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So now we can see really clearly where they will fit together. If we are making an even gnomon, say 12, then we can use as above. $n$ becomes 5, and we can see if the even block is reflected in a vertical axis, and then the odd block rotated $90^\circ$ anitclockwise then they will fit together, as $2n, 2n+1$ are consecutive numbers. To make an odd number block we want $2n-1$ rather than $2n+1$, as we want the consecutive numbers $2n-1, 2n$. Replace $n$ with $n-1$ throughout the diagram, and it will still work. Then as above the smaller block is reflected, and then the larger block is rotated and then they are joined.

From these we can see the edges will always be fibonacci numbers. If you combine the blocks together, you get all edges as a sum of two consecutive fibonacci numbers ($F_{n+3}+F_{n+2}=F_{n+4}$ in the above).

Perimeters:

In the odd example, the perimeter is

$P_O=2\times (F_{n+1}+F_{n+2}+F_{n+3})$

$P_O=4\times F_{n+3}$

as $F_{n+1}+F_{n+2}=F_{n+3}$

In the even example, the perimeter is

$P_E=F_n+F_{n+3}+2\times (F_{n+1}+F_{n+2})$

$P_E=2\times F_{n+4}$

as $(F_n+F_{n+1})+(F_{n+1}+F_{n+2})=F_{n+2}+F_{n+3}=F_{n+4}$

So now all we need to know is how to calculate the $n^{th}$ fibonacci number.

I looked this up on the internet, and its known as Binet's number, and uses the golden ratio Phi.

Phi is

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then the formula is

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So now we can calculate the perimeters of large gnomons.

### Why do this problem?

This problem is about investigating a numerical sequence using pictorial representations. Learners investigate the reflections and rotations needed to combine two consecutive pictures in the sequence to make the next, thus gaining a deeper understanding of the structure of the Fibonacci numbers. Learners may describe patterns in the sequence using their own symbolic representations.### Possible approach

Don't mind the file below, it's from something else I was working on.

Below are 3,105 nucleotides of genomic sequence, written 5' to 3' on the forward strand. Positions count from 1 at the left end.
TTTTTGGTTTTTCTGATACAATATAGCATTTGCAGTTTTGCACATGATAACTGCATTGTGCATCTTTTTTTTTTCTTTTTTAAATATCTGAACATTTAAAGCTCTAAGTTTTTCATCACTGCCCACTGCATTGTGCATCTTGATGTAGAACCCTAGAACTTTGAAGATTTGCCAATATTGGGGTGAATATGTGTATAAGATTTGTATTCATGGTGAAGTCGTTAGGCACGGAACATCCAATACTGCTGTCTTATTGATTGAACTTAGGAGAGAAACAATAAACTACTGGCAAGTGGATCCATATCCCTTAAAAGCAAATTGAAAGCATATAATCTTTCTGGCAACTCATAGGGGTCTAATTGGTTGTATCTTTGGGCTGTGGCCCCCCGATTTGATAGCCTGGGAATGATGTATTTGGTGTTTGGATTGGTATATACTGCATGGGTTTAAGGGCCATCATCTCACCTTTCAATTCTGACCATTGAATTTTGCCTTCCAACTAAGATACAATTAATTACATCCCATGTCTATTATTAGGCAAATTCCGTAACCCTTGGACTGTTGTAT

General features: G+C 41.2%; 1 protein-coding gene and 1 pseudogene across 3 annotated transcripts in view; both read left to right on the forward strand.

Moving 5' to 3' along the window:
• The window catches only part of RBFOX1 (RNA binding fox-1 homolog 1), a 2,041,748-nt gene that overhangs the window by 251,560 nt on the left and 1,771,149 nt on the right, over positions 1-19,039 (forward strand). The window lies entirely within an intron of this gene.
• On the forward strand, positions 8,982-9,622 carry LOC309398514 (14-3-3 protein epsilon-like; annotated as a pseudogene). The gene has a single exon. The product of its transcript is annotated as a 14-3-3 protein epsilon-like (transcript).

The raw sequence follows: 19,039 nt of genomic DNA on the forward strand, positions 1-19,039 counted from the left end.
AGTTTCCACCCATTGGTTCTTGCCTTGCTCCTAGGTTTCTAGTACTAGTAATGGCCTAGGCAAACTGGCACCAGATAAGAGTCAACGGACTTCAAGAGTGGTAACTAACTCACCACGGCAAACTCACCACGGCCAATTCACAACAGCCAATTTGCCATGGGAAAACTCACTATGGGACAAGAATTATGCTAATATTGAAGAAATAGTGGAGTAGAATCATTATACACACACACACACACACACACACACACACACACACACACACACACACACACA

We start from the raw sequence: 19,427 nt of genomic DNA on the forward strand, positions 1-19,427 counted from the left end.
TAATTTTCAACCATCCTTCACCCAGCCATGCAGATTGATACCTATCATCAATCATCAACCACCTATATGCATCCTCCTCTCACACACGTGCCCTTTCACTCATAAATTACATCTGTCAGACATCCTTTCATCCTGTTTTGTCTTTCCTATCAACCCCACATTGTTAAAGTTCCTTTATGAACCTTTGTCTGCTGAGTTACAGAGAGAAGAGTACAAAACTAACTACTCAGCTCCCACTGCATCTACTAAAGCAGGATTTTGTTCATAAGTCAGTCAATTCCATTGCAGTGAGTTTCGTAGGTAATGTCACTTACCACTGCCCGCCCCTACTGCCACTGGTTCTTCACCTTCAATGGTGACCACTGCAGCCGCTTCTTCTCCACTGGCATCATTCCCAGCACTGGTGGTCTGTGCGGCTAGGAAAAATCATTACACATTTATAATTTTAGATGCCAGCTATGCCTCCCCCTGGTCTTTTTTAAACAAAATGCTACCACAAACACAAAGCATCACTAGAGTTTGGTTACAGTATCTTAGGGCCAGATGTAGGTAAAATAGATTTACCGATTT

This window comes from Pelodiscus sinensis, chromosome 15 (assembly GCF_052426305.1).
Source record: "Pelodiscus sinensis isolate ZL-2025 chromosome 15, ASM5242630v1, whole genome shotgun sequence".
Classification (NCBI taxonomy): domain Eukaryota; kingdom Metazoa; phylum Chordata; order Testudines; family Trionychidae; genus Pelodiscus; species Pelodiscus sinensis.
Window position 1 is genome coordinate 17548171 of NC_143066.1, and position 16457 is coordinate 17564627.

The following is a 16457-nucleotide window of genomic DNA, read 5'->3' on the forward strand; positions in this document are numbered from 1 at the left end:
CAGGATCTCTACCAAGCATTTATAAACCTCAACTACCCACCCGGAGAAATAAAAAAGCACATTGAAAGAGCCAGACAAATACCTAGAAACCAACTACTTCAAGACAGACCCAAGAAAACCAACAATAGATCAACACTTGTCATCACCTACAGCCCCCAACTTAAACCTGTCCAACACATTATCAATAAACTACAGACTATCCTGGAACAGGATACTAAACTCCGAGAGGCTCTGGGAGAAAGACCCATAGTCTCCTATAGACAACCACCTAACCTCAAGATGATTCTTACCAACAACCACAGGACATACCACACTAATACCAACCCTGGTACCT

Write up the sequence $1, 1, 2, 3, 5$ on the board. Ask for
suggestions as to what might come next, with reasons why. Reveal
that the sequence we are investigating is the Fibonacci sequence
made by adding together the previous two terms of the sequence
(starting with 0,1).

Show the picture of the gnomons and allow the class some time
to experiment until they can find ways of transforming two
consecutive gnomons into the next one. It is important to have some
sense of the orientation of the gnomon - the diagrams in the
problem all have the missing part of the rectangle in the top left,
so this convention could be adopted. The idea is to come up with a
set of instructions which describes how to manipulate
two consecutive gnomons to make the next gnomon in the sequence.
Learners may adopt shorthand ways of writing any reflections and
rotations they have used, but it is important that they are
accurate in their recording in order to spot (and later justify)
patterns. One way of checking the accuracy of their recording is
for everyone to swap their instructions with someone else to see if
they make sense when followed to the letter.

The second part of the problem starts to look at the lengths
of the sides of the gnomons and investigate the Fibonacci sequence.
The key is to come up with a systematic way of recording the edges
in terms of the Fibonacci numbers; there is a diagram in the Hint
which may help.

### Key questions

Can you describe how
you have joined your gnomons to make the next one in the sequence
in a way that other people can understand?

Is there more than one way of joining gnomons?

Can you generate all the gnomons using the same process each
time?

### Possible extension

Gnomon
Dimensions looks at more patterns and generalisations that can
be made.